Think life is getting more complex? You’re not alone. As just a few everyday examples, there are:
- Over 800,000 apps in the Apple app store
- About 20,000 words on typical credit card contracts (up from 400 words in 1980)
- 19,972 words in Apple iTunes terms, and 36,275 words in PayPal Terms (That’s more words than Shakespeare’s Macbeth and Hamlet respectively…and far less engaging!)
What is your natural response when confronted by a click-through agreement like iTunes when updating to latest version? Do you:
a) Judiciously pore over every clause, word, jot and title to ensure Apple is planning nothing sinister with your data?
b) Start reviewing, only to fall headlong into your keyboard drooling and babbling like a madman trying to make sense of the linguistic Gordian knots created by teams of sadistic lawyers?
c) Automatically click “I agree” and get on with the business of downloading your song? According to this article in the WSJ, you might be wise to read through the terms as one lucky person did and claimed the USD 1,000 prize hidden inside (while others not so fortunate were apparently so into their video games that they literally signed away their souls to Gamestation). However, if you are like most people with an actual life, you likely skip straight to choice D and get on with that life.
It’s called information overload, and it is human nature to simply shut down and avoid it as best we can.
In business, particularly as regards non-networked processes, this often means overpaying for goods and services by millions upon millions of dollars!
Take for example the situation of a major airline I worked with who has a services contract with a provider who cleans and stocks their airplanes at airports across the US. There are literally hundreds of potential line-item charges for the various services provided. Additionally, each of these charges can vary depending on such factors as:
• The type of airplane
• How that airplane is configured inside
• What airport it is at when serviced
• What time of day the service takes place
• What the weather is at the time of service
• …and a host of other variables.
Multiply that by the hundreds of airplanes being serviced multiple times each and every day, and this airline faced the daunting monthly task of manually reviewing and approving a consolidated invoice that was 500 pages long, packed with thousands of line-item details, all of which were supposed to match up with the corresponding price matrix on the original contract.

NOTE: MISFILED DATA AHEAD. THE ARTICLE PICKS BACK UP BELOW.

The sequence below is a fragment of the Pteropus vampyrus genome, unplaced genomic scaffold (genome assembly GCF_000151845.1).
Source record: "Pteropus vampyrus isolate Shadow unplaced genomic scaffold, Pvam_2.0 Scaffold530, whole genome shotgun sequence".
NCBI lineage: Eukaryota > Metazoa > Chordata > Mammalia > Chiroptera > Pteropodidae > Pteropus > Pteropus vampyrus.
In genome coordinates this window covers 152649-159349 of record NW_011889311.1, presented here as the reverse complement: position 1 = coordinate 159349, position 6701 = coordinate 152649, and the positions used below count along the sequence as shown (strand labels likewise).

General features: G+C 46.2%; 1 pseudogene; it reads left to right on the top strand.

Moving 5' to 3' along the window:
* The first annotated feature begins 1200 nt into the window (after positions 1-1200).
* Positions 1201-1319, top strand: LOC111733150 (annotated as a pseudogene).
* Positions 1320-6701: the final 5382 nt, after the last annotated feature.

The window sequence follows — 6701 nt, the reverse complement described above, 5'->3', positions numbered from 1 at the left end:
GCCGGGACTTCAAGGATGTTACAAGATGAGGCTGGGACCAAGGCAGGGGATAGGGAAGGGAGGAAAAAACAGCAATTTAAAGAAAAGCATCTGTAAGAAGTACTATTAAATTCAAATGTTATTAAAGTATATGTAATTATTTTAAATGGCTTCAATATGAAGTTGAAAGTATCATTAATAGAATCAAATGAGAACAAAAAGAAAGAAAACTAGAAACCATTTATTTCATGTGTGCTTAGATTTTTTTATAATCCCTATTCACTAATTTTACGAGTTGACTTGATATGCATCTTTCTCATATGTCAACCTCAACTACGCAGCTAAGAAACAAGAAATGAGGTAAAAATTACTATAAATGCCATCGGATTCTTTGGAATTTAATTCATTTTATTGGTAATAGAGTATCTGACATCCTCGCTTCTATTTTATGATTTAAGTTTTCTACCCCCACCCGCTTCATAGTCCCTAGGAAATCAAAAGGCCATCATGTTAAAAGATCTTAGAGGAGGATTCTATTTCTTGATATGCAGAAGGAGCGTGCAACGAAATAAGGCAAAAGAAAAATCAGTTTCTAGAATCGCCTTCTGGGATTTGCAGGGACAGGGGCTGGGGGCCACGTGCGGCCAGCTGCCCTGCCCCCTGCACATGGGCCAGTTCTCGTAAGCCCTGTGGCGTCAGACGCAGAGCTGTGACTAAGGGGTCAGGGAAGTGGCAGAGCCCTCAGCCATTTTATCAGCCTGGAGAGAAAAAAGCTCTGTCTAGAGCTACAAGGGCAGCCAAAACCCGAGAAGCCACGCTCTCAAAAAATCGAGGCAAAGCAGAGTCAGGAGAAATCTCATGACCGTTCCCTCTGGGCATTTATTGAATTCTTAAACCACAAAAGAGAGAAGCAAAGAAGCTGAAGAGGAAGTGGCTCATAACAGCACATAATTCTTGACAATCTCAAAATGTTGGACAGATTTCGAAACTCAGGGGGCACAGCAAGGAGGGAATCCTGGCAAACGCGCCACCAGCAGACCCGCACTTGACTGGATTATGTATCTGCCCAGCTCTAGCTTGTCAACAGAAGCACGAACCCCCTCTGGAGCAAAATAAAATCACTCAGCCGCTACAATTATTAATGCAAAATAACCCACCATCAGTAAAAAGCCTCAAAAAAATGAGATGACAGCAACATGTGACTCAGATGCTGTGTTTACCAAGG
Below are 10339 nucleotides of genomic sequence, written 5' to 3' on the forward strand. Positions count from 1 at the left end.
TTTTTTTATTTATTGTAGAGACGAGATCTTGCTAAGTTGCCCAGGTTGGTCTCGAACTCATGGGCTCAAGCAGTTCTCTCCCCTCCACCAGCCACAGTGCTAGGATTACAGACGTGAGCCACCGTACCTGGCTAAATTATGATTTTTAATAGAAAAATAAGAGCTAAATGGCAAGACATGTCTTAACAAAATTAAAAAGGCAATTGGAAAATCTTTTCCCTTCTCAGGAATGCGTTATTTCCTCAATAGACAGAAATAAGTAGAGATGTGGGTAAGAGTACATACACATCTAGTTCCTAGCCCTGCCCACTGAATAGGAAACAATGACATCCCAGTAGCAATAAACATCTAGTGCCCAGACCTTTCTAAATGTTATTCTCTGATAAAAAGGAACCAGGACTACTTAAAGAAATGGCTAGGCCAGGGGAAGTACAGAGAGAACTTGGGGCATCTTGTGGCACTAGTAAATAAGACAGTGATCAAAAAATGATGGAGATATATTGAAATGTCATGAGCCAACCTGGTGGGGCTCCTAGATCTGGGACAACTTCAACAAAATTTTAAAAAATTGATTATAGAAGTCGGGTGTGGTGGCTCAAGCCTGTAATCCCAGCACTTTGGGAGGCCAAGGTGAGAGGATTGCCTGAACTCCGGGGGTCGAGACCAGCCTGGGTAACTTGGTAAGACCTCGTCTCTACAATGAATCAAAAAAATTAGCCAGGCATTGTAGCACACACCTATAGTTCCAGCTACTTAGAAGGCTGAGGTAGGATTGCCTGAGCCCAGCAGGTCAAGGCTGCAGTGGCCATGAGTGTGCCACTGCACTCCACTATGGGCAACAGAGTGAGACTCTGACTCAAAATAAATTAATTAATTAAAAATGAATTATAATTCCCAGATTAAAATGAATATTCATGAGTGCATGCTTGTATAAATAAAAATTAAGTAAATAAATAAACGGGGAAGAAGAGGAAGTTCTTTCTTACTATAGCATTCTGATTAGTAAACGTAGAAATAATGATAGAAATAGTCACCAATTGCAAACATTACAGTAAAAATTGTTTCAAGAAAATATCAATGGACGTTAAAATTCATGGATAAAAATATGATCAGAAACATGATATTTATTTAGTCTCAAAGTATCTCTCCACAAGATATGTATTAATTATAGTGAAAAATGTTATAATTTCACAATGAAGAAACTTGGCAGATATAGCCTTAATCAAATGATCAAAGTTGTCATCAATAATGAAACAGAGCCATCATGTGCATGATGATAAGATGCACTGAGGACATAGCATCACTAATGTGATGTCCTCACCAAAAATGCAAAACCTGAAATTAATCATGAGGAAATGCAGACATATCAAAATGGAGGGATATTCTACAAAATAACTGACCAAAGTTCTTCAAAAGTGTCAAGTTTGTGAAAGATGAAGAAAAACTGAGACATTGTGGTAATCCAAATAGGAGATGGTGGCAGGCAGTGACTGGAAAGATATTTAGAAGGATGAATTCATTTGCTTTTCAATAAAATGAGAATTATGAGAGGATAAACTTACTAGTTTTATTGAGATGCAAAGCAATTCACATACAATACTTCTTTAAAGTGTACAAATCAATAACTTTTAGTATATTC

Talk about complex!
And without the ability to automatically connect the data dots between the contract and the invoice, they did exactly what you and I do with the iTunes agreement…they simply approved it and paid it. And in the process, they overpaid their vendor by millions of dollars every year.
The company finally solved this when they connected their disparate processes and their suppliers to one business network. This allowed them to automatically compare every invoice line item to the original contract terms and ensure price compliance to those terms at the time of invoice submission. By automating this manual process behemoth, this airline is able to ensure the capture of tens of millions of dollars annually that were previously lost.
Connecting the right information at the right time to the right processes to make business run better…and tame the chaos of complexity… that’s the power of the Networked Economy, and it is revolutionizing the way companies do business.
How much money can your company save by joining the revolution?
Robert Banther is Manager, Solutions Marketing, for Ariba, an SAP company. He is responsible for solution marketing programs that educate finance, procurement, supply chain, and other business professionals on the transformational potential of the Ariba Network and Ariba’s cloud-based financial solutions.